Professor Robert Snyder may have been raised in New Jersey and taught at Rutgers University–Newark for 20 years, but he’s a New Yorker through and through.
He was born in Washington Heights, near the northern tip of Manhattan; went to NYU for undergraduate and graduate school; worked as a writer for New York Newsday and WNET/PBS; and served as a senior research consultant for Ric Burns’ eight-episode award-winning series New York: A Documentary, which aired on PBS starting in 1999.
A professor of American Studies and Journalism at RU-N, he’s also written numerous books on New York City history, including Crossing Broadway: Washington Heights and the Promise of New York City (Cornell University Press), The Voice of the City: Vaudeville and Popular Culture in New York (Ivan R. Dee), and Transit Talk: New York’s Bus and Subway Workers Tell Their Stories (Rutgers University Press). He is the co-author of Metropolitan Lives: The Ashcan Artists and their New York (Norton/Smithsonian) and, most recently, All the Nations Under Heaven: Immigrants, Migrant and the Making of New York (Columbia University Press).
Steeped New York City history as he is, Snyder recently received an honor he hadn’t quite expected: He was named Manhattan Borough Historian. Gayle Brewer, who is Manhattan Borough President, had her eye on Snyder for some time before appointing him to the position. “His knowledge is just unmatched,” said Brewer. “He’s written widely on New York City history and issues, as his many books show. He’ll be a tremendous resource in this role.”
We sat down with Snyder to discuss this latest chapter of his career as he gets set to retire on July 1, 2020, after having served on the RU-N faculty in various capacities for nearly two decades.
How did you end up as Manhattan Borough Historian?
Manhattan Borough President Gale Brewer sought me out and asked me to apply. I knew her casually and saw her at several uptown events where I spoke, especially at the launch of my book Crossing Broadway: Washington Heights and the Promise of New York, which took place a few years back at a neighborhood bar named Coogan’s. I was honored when she encouraged me to apply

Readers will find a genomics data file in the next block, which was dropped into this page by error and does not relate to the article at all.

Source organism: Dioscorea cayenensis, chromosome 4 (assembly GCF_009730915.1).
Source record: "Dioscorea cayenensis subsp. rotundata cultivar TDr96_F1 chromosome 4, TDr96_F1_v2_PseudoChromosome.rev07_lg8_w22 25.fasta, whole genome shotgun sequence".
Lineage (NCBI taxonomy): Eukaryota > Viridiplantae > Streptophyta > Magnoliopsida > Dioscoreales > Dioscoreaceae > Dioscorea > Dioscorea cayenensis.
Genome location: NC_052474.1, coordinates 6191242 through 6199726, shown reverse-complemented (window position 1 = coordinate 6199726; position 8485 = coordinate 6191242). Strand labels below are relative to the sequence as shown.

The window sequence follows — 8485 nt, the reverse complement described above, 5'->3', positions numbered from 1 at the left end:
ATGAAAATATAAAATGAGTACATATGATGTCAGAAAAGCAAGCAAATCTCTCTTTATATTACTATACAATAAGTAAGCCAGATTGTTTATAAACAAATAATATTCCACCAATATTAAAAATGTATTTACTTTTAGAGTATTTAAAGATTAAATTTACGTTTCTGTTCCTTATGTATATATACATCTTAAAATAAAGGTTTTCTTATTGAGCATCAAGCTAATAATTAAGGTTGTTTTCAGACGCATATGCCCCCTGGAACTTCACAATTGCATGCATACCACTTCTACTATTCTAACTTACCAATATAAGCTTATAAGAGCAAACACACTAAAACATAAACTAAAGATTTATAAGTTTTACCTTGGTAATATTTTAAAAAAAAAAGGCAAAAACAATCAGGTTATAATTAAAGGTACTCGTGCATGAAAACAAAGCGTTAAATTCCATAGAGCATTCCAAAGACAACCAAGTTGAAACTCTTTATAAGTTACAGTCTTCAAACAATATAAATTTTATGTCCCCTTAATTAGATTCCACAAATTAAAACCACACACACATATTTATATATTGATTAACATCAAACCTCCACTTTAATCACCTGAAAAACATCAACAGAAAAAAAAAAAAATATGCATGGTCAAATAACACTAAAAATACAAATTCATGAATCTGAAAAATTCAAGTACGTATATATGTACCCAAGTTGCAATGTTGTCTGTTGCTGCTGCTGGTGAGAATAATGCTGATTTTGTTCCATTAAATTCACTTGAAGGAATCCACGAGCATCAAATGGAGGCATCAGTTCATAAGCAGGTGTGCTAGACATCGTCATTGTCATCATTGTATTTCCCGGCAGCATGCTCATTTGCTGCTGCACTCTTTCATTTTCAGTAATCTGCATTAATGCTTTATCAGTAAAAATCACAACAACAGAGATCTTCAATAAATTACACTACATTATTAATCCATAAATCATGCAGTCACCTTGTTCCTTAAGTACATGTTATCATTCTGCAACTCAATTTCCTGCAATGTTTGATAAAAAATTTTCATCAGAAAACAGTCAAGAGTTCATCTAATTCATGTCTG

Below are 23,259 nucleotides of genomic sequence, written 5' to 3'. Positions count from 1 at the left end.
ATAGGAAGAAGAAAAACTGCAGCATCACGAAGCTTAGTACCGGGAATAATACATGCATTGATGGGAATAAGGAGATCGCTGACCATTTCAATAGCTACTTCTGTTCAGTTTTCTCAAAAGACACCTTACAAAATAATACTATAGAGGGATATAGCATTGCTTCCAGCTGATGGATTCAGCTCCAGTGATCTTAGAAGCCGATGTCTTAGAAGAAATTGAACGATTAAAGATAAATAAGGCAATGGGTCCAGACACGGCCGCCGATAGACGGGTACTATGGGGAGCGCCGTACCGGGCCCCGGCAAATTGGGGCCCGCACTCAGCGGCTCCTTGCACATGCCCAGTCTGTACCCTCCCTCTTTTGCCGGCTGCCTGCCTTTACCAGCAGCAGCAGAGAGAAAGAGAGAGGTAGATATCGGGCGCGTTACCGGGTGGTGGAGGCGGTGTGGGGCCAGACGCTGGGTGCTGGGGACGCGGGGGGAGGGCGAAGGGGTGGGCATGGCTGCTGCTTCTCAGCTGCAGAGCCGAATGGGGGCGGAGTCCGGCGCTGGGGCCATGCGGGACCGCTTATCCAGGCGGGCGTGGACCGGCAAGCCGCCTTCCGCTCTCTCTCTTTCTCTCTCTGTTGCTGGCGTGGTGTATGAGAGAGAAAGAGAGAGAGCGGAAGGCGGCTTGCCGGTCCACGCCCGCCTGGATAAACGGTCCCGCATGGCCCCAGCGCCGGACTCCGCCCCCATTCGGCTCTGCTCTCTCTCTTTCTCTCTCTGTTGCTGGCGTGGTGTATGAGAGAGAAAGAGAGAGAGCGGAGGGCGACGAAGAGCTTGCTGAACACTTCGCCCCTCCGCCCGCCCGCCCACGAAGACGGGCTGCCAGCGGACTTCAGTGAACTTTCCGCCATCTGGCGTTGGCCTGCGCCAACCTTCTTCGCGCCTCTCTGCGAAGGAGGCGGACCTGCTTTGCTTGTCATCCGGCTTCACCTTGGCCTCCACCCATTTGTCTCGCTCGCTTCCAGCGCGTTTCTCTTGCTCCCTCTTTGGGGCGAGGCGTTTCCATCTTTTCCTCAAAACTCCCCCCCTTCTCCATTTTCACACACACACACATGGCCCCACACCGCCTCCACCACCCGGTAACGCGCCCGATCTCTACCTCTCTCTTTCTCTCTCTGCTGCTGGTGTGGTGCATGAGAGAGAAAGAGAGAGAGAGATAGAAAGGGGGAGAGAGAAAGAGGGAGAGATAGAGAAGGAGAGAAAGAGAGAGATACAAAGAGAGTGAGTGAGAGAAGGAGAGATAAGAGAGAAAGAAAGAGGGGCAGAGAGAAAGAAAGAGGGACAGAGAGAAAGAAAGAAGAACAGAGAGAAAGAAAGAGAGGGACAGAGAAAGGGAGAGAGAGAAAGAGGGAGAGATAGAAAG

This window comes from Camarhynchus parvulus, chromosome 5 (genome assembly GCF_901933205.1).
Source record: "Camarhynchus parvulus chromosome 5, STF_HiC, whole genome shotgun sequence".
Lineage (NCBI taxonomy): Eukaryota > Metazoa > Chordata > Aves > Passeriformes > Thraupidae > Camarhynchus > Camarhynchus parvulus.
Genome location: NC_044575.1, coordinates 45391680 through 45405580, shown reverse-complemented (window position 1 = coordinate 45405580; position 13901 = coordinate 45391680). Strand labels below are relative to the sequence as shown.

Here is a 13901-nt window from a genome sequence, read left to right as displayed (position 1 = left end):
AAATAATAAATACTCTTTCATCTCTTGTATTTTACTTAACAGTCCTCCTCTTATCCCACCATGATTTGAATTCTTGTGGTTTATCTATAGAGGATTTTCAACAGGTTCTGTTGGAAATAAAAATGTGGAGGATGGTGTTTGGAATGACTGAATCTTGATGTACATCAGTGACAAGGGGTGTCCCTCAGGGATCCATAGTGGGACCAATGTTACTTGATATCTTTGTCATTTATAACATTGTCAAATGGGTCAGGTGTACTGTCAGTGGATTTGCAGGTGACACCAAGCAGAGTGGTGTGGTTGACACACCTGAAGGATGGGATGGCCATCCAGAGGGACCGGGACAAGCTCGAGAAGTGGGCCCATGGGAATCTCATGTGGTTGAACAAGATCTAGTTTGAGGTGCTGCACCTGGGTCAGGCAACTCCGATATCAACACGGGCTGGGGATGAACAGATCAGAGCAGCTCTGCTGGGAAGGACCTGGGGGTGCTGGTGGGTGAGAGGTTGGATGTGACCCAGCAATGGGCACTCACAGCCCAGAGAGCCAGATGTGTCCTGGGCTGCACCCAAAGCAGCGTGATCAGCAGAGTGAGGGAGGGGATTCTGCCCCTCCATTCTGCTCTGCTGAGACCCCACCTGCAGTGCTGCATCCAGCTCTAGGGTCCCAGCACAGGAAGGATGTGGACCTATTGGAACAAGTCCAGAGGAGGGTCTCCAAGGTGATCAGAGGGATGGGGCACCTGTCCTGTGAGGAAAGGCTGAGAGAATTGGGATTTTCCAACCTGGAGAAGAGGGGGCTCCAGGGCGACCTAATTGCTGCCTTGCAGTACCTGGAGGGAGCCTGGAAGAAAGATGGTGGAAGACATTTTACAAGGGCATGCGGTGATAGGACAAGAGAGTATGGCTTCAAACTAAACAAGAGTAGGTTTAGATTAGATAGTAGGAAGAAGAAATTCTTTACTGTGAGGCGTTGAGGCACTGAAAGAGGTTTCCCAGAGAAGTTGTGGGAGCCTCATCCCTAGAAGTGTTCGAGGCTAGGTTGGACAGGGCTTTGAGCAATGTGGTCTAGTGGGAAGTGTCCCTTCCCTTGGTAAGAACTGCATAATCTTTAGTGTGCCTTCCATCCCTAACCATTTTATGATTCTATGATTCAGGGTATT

Is the position paid or not? And did anything else inspire you to apply?
Borough historians are unpaid volunteers. And as much as I’ve enjoyed working at Rutgers-Newark since 2000, I’ve long wanted to make the final act of career an act of service to New York. Over the years I’ve worked with many museums, libraries and news organizations in New York to foster a richer conversation about how history shapes our present. Now I want to build on that work in a concentrated way.
I look forward to learning more about Manhattan, helping others to learn more about the island, and sharing our knowledge with the rest of the world.
What’s your conception of the Manhattan Borough Historian’s role?
As Manhattan Borough Historian, I think of myself primarily as an educator. I want to make historical perspectives more prominent in public debates, encourage the writing of local history, and bring scholars and community historians into a more fruitful dialogue.
Have you been in touch with previous Manhattan Borough Historians to gain additional insight into the job?
I haven’t yet spoken to my predecessors, but I plan to spend the next few months speaking to Michael Miscione, who recently held the job, and other past and present borough historians about what they have done and learned. I’ll also speak to people in Manhattan’s many neighborhood history organizations.
Given your lifelong relationship with New York City, and Manhattan specifically, how does it feel to be in this role?
History is humbling: As much as you know, you always have more to learn. I look forward to learning more about Manhattan, helping others to learn more about the island, and sharing our knowledge with the rest of the world. Manhattan is ever changing, but the past is always present if you know where to look for it. For me, history isn’t about looking backward but about attaining a heightened awareness of the past and present.
What’s your schedule been thus far, and do you have any other projects in the works?
I’ve been going in one day a week at the Borough President’s office, and I’ll build on that once I’ve finished at Rutgers. I’ll also be working on several of my ongoing projects: lecturing, writing a biography of the New York City journalist Murray Kempton, and continuing to write reviews and op-eds about New York.
Sounds like you’ll be keeping busy in so-called retirement. Thanks for sitting down with us.